Is there a case for techno-totalitarianism?

Many decry the informal alliance that exists between governments and technology companies, but is it really necessarily bad? Over time, could high-tech spies actually create a utopia? A kind of good, even if it is born of evil?

If widespread enough, surveillance and transparency could actually create a panopticon of accountability, rearing individuals who respond as if they were under the eye of God. While a world of surveillance can be initially created by a sinister Machiavellian elite, those who grow up in that world of surveillance may become beings of impeccable character, committed to obeying the law.

Being treated harshly as one matures, like being watched, could help to bring about significantly restrained and considerate behaviour. Awareness that we can be caught committing crimes, by small devices we may not be able to see, could encourage a steadfast adherence to the law at all times. It could become so ingrained in us that, even when not being watched, we act as though we are being watched.

Good children of the system

Inevitably, any technology-based totalitarianism would at first experience abuse. Those who establish systems of surveillance aren't always inclined to benevolence, but in fact are more likely to be paranoid and unscrupulous. In such a case, we should expect that they themselves are of dubious moral character, perhaps even of a criminal mindset. They likely did many things in their lives that were dependent upon not being monitored, which perhaps makes their decision to create a monitored society somewhat ironic.

A child who grows up in the monitored world of techno-totalitarianism is the future master of that world, because all men die, including the tyrant. Raised in circumstances that deter or detect all crime and immorality, and establish some punishment for it, the new generation should encounter a filter that ensures only the best of them will qualify to represent authority in that society. Intense background checks, barring those with any criminal history from office, may ensure that only the most morally clean individuals may ascend to power.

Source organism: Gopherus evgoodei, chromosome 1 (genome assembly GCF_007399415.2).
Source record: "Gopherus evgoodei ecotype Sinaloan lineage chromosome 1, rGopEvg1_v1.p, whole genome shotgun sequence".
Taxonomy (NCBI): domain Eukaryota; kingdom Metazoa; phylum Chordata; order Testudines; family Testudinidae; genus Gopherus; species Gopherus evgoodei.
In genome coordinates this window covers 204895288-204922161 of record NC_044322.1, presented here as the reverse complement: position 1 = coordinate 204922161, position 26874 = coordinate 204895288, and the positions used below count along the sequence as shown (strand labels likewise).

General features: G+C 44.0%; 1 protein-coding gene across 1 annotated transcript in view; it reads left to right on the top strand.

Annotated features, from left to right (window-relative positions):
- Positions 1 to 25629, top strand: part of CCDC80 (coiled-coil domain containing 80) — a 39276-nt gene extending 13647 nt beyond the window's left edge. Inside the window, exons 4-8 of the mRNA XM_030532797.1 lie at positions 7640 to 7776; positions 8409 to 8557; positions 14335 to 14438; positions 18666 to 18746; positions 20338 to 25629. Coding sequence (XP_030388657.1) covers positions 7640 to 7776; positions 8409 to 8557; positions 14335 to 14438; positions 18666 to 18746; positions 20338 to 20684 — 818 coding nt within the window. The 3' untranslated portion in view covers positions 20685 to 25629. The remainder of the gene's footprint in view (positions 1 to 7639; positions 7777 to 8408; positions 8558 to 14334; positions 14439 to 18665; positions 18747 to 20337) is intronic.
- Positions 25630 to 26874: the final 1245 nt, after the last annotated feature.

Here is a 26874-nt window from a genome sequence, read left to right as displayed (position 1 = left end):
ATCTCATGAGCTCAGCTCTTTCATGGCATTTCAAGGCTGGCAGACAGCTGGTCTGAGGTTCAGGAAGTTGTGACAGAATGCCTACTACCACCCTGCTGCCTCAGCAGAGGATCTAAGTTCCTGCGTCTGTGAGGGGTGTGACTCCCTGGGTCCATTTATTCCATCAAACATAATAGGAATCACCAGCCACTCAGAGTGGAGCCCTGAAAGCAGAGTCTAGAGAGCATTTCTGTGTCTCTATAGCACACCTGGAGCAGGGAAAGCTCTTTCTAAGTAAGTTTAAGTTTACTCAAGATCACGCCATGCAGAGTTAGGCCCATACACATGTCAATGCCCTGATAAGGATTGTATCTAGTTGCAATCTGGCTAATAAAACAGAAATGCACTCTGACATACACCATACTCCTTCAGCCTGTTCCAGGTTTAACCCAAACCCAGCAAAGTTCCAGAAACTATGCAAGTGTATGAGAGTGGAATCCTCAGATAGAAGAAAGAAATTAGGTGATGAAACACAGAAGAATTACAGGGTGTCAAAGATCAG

By the time the original tyrants who established a system of totalitarian surveillance are gone, and replaced with the children they had raised, those in that new generation may be benevolent to a degree unknown even to current democratic forms of government. They will be those who dissatisfied no-one, were never detected committing any offence, and were at all times loyal.

The unaccountable class

There are many potential pitfalls to a techno-totalitarian system. For one thing, one must at first accept repressive totalitarian rule in the first place, which means enduring a lot of injustice and arbitrary power. Another problem is that such a system is likely to create a kind of static adherence to whatever the last ideology was, which was in a position of influence when the techno-totalitarian system was set up. Any ideology that usurps all power and moral authority will deem the others to be criminal by nature. As such, many of the detained or suppressed in that society may not be criminal at all but simply creative thinkers. Finally, there is also the pitfall of class, wherein the rulers are exempt from all modes of surveillance and accountability for their own crimes while monitoring those of a lower class, and those of the lower class are compelled to goodness because of their lower status, official or unofficial, while those who rule have no such obligation.

Because creating a technological totalitarianism requires somewhat unscrupulous behaviour in the first place, it seems likely that a prospective utopia (the merits of which are actually dubious even if accomplished) will be interrupted by one of the pitfalls above. It is unlikely that bad people take any steps to prevent, in particular, the formation of a class of unaccountable people to govern those who are accountable, when ideally all should be accountable.